On his current deal, which expires at season’s end, Jonathan Marchessault has scored 52 goals in 141 games. That production has occurred on a $750,000 cap hit so he was due a hefty raise in his next contract. On Jan. 3, the Vegas Golden Knights gave him that raise with a six-year, $30 million extension that includes a M-NTC each year. With a 30-goal season to his name and already 65 points this season, Marchessault appears to be a consistent producer in the NHL. A $5 million cap hit for a player producing at his level is a bargain for the team, especially with the salary cap increasing. Since most of the Golden Knights have outperformed career highs this season, there is a chance that Marchessault, like his teammates, will regress next season. But, because he plays on a line with William Karlsson and Reilly Smith, both returning players, Marchessault should remain productive. Even if there is regression, the contract is of little risk to the team because his deal expires when he is 33.
C Lars Eller – $3.5 million AAV through 2022-23
What makes Lars Eller’s contract the best for the Washington Capitals is that the extension he signed on Feb. 10 has the same $3.5 million cap hit as his expiring contract. Eller is the Capitals third line center and has already set a career high in points this season and is one goal away from tying a high in that category. With Eller turning 29 in May, he is one of the older players on this list but his extension is only for five seasons so there isn’t much risk for the team. With how players tend to pursue a raise in their next contract, it is a surprise that Eller didn’t push for an increase. His extension also has no trade protection, giving the Capitals a bargain for a key role player on their roster.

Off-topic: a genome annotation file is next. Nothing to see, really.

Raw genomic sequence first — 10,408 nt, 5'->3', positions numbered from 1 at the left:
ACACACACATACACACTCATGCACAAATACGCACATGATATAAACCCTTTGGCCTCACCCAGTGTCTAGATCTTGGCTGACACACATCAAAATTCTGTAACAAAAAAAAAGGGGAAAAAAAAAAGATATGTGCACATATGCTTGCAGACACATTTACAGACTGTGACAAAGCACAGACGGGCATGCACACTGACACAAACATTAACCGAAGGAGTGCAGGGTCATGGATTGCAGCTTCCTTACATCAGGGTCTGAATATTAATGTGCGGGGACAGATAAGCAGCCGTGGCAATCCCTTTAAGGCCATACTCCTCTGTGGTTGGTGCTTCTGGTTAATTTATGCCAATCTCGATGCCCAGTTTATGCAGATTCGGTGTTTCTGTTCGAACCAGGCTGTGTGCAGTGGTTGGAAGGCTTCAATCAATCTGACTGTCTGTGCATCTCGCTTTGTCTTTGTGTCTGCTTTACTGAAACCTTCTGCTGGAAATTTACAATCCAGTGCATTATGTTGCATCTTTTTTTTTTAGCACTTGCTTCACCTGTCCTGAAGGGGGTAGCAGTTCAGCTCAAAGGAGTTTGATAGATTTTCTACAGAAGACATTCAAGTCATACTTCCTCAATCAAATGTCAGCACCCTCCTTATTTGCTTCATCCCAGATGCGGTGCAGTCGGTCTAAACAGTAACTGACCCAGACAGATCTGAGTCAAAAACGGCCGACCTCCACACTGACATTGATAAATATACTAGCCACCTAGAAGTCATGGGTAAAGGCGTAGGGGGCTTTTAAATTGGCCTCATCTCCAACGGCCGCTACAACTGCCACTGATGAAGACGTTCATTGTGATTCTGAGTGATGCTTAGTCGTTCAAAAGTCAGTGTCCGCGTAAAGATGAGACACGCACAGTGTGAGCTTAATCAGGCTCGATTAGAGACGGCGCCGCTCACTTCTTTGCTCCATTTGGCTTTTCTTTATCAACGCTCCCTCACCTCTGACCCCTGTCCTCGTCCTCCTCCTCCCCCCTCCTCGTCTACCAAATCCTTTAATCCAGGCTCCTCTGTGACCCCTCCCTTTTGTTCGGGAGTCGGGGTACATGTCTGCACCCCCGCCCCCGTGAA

“This club and this city has been a great fit for me personally, for my family,” Eller said. “There’s just so many things that have been good about it. It’s been good for my career. I’ve found my game here, especially this year.” As told to Sportsnet in regard to his extension.
C Mark Scheifele – $6.125 million AAV through 2023-24
At 24, Mark Scheifele is of the league’s best centers, averaging better than a point-per-game the past two seasons. Injuries have hindered his impact this season but he has still scored 21 goals and 51 points in 50 games. He signed his eight-year, $49 million extension in July 2016 when he was 23 and coming off a season when he set then-career highs in goals and assists. With Scheifele’s talent, a $6.125 million cap hit is a bargain for a first line center who hasn’t entered his prime yet. The Winnipeg Jets top line of Scheifele, Blake Wheeler, and Kyle Connor has combined for 62 goals and 170 points this season.
On that line, Scheifele has bettered both players’ Corsi For percentages at 5-on-5. Wheeler’s Corsi is increased by 6.8 percent and Connor’s by 1.4 percent when playing with Scheifele compared to playing without. Scheifele’s deal lasts until he is 31 and covers his entire prime. The money he left on the table also allows the team to extend key players and build a Stanley Cup contender.
Related: The Worst Contracts on All 31 Teams
*All stats came from Hockey-Reference, Natural Stat Trick and Corsica Hockey
My name is Kyle, and I’m the content manager of The Hockey Writers. I joined THW in Oct. 2017 and am always striving to bring you the best hockey coverage possible. You can email me directly at firstname.lastname@example.org.